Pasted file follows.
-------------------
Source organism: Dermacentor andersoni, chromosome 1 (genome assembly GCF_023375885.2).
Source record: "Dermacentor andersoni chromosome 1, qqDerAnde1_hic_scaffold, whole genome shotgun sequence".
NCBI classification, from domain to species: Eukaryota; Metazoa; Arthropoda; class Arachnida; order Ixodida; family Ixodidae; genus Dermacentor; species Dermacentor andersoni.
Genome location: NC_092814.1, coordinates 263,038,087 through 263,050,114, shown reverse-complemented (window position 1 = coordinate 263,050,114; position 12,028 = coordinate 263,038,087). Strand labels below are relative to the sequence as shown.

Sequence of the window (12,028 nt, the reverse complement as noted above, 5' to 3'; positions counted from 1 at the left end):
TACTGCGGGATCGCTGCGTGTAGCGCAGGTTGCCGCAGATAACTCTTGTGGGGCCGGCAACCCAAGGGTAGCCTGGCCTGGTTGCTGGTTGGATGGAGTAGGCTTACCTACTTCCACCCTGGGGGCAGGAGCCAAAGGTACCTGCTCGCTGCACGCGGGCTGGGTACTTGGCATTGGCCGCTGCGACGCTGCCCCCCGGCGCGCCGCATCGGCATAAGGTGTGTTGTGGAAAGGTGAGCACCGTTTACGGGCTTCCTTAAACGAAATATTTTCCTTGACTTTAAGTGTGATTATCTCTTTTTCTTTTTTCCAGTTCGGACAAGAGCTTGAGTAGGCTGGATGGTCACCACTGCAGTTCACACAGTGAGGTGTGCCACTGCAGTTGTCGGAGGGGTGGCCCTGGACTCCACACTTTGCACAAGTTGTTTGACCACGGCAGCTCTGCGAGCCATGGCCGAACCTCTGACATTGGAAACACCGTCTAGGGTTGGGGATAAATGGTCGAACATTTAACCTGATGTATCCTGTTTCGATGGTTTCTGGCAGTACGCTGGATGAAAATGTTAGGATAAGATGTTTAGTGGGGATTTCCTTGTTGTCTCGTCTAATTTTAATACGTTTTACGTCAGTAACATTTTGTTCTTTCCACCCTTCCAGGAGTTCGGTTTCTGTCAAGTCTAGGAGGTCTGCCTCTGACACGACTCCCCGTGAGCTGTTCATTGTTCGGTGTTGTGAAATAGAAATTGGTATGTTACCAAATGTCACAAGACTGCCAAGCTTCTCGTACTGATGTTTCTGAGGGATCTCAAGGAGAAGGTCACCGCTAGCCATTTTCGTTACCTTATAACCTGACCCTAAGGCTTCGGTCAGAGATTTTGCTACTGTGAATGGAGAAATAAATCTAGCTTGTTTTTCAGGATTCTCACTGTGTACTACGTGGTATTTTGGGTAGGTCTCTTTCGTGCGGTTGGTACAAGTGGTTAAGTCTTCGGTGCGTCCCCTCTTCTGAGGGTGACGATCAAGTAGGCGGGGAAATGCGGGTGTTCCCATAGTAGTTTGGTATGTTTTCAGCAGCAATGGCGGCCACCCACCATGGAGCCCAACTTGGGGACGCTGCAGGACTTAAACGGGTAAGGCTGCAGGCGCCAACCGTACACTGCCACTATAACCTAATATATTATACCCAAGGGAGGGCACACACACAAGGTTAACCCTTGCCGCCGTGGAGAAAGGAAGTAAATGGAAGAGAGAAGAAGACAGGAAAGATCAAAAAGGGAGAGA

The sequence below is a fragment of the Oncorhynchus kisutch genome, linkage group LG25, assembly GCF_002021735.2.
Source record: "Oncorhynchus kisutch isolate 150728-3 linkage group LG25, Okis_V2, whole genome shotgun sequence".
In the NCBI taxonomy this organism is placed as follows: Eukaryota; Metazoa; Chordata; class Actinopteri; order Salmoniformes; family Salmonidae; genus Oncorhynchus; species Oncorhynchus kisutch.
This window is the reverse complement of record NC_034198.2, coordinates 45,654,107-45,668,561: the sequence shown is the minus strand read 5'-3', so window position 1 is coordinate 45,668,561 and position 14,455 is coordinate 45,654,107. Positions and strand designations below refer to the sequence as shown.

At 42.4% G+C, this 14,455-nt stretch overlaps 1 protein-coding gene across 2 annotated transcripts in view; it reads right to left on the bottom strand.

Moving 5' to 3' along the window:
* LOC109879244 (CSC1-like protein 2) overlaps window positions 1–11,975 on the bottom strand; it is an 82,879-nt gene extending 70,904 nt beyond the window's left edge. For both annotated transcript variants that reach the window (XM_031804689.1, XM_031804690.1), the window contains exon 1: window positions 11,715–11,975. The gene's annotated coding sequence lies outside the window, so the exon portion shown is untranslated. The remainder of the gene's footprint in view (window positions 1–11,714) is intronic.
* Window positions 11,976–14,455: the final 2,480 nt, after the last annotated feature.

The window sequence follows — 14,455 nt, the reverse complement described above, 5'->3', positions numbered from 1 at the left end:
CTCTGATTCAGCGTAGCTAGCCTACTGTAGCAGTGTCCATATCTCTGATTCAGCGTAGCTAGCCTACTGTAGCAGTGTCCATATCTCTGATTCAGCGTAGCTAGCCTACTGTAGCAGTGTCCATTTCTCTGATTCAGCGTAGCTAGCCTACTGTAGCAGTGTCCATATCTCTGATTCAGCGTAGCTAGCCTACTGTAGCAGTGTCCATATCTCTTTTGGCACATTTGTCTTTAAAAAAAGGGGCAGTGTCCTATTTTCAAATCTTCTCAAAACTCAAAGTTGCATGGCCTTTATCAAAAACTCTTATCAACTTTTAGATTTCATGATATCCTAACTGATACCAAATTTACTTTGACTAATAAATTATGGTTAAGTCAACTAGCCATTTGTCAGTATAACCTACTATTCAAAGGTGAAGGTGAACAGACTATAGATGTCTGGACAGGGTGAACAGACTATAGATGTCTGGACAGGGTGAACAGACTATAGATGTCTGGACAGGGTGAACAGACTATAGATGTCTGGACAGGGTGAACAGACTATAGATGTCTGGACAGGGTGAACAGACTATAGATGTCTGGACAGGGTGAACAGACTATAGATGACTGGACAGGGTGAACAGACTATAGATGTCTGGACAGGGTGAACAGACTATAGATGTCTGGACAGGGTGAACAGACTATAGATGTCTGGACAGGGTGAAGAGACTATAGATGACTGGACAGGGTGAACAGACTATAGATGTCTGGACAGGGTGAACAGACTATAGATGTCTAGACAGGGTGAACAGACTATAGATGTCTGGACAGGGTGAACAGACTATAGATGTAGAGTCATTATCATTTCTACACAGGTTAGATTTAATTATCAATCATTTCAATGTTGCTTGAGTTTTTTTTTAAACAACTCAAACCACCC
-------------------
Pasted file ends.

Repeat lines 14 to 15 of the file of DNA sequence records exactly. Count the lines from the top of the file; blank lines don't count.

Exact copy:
* Window positions 11,976–14,455: the final 2,480 nt, after the last annotated feature.

The window sequence follows — 14,455 nt, the reverse complement described above, 5'->3', positions numbered from 1 at the left end: